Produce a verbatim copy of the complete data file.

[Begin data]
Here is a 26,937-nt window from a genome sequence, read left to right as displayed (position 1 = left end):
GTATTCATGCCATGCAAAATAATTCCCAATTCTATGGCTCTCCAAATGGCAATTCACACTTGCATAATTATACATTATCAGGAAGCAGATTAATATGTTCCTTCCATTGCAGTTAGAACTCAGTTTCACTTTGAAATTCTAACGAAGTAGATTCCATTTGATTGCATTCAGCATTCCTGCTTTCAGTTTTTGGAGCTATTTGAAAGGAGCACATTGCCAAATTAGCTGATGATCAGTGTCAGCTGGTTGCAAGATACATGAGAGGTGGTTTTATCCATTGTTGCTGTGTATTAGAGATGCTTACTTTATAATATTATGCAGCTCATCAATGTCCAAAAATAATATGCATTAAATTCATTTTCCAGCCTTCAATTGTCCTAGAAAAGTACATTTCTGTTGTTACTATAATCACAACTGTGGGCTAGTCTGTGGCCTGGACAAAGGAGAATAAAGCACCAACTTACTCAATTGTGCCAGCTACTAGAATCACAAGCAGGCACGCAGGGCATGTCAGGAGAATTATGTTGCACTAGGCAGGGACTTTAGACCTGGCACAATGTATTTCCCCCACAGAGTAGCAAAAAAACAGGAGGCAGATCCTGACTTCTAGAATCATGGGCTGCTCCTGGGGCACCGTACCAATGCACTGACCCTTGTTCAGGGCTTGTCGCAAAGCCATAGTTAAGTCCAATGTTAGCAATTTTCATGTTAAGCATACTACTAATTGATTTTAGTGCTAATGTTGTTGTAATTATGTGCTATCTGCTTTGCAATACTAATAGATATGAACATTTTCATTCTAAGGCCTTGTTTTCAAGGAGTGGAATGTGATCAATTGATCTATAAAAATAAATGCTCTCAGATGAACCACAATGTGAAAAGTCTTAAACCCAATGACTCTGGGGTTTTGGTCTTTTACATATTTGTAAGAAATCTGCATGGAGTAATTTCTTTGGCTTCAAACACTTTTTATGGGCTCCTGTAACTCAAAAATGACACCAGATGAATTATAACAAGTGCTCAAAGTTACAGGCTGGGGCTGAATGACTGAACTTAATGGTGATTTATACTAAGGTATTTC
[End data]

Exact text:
Here is a 26,937-nt window from a genome sequence, read left to right as displayed (position 1 = left end):
GTATTCATGCCATGCAAAATAATTCCCAATTCTATGGCTCTCCAAATGGCAATTCACACTTGCATAATTATACATTATCAGGAAGCAGATTAATATGTTCCTTCCATTGCAGTTAGAACTCAGTTTCACTTTGAAATTCTAACGAAGTAGATTCCATTTGATTGCATTCAGCATTCCTGCTTTCAGTTTTTGGAGCTATTTGAAAGGAGCACATTGCCAAATTAGCTGATGATCAGTGTCAGCTGGTTGCAAGATACATGAGAGGTGGTTTTATCCATTGTTGCTGTGTATTAGAGATGCTTACTTTATAATATTATGCAGCTCATCAATGTCCAAAAATAATATGCATTAAATTCATTTTCCAGCCTTCAATTGTCCTAGAAAAGTACATTTCTGTTGTTACTATAATCACAACTGTGGGCTAGTCTGTGGCCTGGACAAAGGAGAATAAAGCACCAACTTACTCAATTGTGCCAGCTACTAGAATCACAAGCAGGCACGCAGGGCATGTCAGGAGAATTATGTTGCACTAGGCAGGGACTTTAGACCTGGCACAATGTATTTCCCCCACAGAGTAGCAAAAAAACAGGAGGCAGATCCTGACTTCTAGAATCATGGGCTGCTCCTGGGGCACCGTACCAATGCACTGACCCTTGTTCAGGGCTTGTCGCAAAGCCATAGTTAAGTCCAATGTTAGCAATTTTCATGTTAAGCATACTACTAATTGATTTTAGTGCTAATGTTGTTGTAATTATGTGCTATCTGCTTTGCAATACTAATAGATATGAACATTTTCATTCTAAGGCCTTGTTTTCAAGGAGTGGAATGTGATCAATTGATCTATAAAAATAAATGCTCTCAGATGAACCACAATGTGAAAAGTCTTAAACCCAATGACTCTGGGGTTTTGGTCTTTTACATATTTGTAAGAAATCTGCATGGAGTAATTTCTTTGGCTTCAAACACTTTTTATGGGCTCCTGTAACTCAAAAATGACACCAGATGAATTATAACAAGTGCTCAAAGTTACAGGCTGGGGCTGAATGACTGAACTTAATGGTGATTTATACTAAGGTATTTC